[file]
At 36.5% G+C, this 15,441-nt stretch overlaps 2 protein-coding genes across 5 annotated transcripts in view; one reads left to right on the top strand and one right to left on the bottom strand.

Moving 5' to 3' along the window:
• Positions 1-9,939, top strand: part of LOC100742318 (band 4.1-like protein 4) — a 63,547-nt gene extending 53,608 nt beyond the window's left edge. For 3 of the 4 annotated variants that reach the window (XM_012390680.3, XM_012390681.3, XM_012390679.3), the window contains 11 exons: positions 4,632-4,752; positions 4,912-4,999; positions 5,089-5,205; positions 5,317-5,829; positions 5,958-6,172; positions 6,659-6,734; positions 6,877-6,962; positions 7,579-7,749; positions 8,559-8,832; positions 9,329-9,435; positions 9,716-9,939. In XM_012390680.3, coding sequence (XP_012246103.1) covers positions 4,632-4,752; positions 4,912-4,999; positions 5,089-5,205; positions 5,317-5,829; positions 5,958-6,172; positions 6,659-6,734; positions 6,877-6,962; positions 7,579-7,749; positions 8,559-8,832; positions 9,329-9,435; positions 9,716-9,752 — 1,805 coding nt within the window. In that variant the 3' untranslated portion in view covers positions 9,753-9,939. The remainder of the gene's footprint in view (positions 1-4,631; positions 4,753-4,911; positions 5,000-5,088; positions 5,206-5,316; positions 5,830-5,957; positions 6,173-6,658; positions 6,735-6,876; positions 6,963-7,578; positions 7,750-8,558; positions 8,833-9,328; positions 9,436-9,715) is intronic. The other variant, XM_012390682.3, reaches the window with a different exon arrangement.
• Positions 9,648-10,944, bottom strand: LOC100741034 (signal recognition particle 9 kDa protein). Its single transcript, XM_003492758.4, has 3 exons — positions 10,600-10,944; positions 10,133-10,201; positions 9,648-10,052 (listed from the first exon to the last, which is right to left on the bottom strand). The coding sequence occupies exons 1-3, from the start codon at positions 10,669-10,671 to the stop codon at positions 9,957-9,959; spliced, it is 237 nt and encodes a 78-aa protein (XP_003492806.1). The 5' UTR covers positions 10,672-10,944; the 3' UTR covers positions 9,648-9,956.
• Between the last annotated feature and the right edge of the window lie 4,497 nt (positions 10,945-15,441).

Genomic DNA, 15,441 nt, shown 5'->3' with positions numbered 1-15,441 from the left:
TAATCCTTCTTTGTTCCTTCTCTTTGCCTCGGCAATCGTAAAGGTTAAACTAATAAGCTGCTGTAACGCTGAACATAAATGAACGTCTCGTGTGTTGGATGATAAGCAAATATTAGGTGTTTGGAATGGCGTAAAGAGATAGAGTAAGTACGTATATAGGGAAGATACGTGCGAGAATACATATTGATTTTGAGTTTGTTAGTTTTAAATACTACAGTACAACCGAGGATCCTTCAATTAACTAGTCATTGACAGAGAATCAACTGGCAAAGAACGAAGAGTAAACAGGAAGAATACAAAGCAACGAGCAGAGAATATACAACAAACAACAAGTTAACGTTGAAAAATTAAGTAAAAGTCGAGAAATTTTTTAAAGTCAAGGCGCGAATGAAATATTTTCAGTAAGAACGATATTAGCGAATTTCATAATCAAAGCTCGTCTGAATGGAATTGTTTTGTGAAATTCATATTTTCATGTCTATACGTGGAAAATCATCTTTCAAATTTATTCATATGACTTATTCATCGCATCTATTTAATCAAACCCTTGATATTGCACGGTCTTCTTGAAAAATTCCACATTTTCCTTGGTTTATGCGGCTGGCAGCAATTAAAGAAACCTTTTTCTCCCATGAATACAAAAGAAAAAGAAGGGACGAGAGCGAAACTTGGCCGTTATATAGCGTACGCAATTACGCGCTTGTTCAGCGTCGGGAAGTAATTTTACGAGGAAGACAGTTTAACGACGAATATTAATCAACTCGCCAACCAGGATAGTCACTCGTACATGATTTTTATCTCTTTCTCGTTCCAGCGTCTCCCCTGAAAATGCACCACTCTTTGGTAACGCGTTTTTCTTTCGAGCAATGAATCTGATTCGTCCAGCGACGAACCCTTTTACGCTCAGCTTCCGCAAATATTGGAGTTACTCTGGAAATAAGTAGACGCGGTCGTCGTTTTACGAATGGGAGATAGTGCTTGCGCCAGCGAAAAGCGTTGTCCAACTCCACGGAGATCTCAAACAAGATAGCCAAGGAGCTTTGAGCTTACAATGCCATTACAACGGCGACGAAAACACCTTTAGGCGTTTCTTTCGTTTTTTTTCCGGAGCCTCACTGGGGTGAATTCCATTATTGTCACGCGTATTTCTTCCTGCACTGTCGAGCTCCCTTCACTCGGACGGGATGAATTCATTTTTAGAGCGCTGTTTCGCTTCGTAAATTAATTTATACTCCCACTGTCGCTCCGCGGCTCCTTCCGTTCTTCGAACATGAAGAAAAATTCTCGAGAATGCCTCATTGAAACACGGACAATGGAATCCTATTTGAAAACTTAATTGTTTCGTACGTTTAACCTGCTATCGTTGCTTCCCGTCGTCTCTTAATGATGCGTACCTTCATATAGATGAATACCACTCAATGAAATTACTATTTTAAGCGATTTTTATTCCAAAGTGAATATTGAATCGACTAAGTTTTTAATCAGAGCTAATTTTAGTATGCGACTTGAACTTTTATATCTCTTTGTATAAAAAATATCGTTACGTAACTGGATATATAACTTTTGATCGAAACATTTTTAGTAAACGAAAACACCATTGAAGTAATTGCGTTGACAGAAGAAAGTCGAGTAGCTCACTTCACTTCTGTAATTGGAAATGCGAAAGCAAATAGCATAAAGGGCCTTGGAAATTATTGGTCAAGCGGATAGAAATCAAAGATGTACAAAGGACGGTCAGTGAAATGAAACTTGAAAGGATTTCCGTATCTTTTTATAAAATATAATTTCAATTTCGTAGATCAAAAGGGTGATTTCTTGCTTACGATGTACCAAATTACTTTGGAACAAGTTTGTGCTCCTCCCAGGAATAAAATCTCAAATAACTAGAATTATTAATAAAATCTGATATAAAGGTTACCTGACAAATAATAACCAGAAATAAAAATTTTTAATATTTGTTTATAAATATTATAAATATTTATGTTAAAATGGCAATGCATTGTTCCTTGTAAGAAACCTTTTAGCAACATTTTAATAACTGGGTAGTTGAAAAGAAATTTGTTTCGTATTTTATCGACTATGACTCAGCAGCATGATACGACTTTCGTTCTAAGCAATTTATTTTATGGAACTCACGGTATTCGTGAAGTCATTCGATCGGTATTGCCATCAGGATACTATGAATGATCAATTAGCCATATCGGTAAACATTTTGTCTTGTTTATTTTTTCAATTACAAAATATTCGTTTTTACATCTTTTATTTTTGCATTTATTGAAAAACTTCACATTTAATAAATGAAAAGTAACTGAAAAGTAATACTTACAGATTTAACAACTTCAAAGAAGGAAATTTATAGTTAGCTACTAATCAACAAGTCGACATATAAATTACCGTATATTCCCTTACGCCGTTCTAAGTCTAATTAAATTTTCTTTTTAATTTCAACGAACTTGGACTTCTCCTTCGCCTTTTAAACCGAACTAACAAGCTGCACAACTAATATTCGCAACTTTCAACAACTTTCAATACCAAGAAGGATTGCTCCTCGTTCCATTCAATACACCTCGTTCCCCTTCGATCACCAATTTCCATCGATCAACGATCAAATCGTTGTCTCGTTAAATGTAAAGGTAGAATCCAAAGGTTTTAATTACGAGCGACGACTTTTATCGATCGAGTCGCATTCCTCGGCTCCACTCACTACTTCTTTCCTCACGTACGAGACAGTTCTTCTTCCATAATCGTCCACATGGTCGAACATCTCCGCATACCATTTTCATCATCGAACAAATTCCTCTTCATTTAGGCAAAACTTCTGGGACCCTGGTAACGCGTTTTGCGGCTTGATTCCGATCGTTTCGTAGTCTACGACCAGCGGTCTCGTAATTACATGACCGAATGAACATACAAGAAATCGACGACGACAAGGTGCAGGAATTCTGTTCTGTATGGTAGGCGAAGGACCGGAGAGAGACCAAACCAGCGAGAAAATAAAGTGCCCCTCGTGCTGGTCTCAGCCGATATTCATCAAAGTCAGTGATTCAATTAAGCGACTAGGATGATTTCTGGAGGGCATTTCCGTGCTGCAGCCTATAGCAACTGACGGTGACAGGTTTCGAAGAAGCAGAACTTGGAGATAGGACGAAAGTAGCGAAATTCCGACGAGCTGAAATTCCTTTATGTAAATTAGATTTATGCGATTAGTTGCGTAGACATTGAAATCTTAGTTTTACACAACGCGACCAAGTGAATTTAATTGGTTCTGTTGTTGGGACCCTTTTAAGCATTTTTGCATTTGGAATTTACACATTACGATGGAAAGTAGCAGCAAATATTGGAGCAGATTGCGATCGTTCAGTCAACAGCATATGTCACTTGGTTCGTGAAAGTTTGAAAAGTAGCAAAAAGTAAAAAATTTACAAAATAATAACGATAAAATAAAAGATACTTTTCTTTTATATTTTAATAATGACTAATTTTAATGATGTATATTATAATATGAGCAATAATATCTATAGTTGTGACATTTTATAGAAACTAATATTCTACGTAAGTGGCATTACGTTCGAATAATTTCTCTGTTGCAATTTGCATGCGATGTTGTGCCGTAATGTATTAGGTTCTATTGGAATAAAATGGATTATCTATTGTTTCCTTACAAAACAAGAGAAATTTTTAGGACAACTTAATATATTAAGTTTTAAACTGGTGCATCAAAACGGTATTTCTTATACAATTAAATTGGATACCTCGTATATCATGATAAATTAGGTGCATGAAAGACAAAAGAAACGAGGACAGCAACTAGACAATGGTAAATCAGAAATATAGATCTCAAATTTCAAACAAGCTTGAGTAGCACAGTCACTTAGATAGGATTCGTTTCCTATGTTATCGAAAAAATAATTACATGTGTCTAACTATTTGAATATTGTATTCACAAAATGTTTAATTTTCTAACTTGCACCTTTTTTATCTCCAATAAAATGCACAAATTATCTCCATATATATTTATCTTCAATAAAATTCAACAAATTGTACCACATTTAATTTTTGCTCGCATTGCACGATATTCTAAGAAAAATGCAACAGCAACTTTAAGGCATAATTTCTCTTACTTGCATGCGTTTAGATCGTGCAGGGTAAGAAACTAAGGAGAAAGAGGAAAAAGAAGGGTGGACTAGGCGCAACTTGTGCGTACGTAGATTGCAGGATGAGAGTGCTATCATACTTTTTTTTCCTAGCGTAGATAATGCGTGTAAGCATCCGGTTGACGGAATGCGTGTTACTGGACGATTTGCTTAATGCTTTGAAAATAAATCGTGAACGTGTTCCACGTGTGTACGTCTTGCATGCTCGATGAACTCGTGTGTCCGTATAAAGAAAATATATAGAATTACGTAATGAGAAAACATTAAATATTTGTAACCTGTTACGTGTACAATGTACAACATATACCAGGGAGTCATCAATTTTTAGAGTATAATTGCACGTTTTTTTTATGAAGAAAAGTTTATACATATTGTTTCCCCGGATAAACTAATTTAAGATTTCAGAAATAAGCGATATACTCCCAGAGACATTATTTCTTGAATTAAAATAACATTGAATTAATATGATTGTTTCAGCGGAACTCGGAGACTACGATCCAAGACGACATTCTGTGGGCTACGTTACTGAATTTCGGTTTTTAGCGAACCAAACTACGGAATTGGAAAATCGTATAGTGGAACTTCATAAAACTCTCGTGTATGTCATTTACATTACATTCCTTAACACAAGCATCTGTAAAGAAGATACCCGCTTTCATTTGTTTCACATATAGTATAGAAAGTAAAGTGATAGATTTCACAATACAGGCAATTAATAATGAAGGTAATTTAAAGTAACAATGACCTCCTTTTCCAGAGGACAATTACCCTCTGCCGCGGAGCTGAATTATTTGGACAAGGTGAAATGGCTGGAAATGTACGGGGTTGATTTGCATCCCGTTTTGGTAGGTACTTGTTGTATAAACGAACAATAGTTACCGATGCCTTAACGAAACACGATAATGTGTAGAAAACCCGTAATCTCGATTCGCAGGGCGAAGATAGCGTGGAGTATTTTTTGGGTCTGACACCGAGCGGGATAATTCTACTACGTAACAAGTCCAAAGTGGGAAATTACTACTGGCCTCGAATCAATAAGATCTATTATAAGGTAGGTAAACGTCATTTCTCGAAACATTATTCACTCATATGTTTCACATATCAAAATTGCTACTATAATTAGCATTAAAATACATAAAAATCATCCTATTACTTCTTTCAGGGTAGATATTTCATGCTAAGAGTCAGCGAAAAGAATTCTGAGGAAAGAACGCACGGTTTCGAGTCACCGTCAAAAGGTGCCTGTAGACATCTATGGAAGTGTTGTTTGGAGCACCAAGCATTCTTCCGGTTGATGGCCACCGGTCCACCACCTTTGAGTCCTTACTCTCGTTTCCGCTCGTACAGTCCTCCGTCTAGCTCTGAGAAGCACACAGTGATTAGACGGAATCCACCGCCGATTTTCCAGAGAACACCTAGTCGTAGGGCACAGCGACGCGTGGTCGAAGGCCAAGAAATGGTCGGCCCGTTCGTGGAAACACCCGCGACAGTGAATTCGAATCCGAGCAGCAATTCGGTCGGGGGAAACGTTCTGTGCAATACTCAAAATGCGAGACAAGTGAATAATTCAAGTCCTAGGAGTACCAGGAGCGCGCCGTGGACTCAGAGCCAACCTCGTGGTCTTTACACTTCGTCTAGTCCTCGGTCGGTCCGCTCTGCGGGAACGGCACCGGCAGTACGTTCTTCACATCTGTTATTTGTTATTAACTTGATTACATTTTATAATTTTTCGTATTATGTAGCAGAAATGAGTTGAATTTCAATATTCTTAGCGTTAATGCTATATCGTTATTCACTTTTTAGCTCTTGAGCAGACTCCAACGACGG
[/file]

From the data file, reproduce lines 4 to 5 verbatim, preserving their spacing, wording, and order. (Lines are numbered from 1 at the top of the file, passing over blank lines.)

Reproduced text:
• Positions 9,648-10,944, bottom strand: LOC100741034 (signal recognition particle 9 kDa protein). Its single transcript, XM_003492758.4, has 3 exons — positions 10,600-10,944; positions 10,133-10,201; positions 9,648-10,052 (listed from the first exon to the last, which is right to left on the bottom strand). The coding sequence occupies exons 1-3, from the start codon at positions 10,669-10,671 to the stop codon at positions 9,957-9,959; spliced, it is 237 nt and encodes a 78-aa protein (XP_003492806.1). The 5' UTR covers positions 10,672-10,944; the 3' UTR covers positions 9,648-9,956.
• Between the last annotated feature and the right edge of the window lie 4,497 nt (positions 10,945-15,441).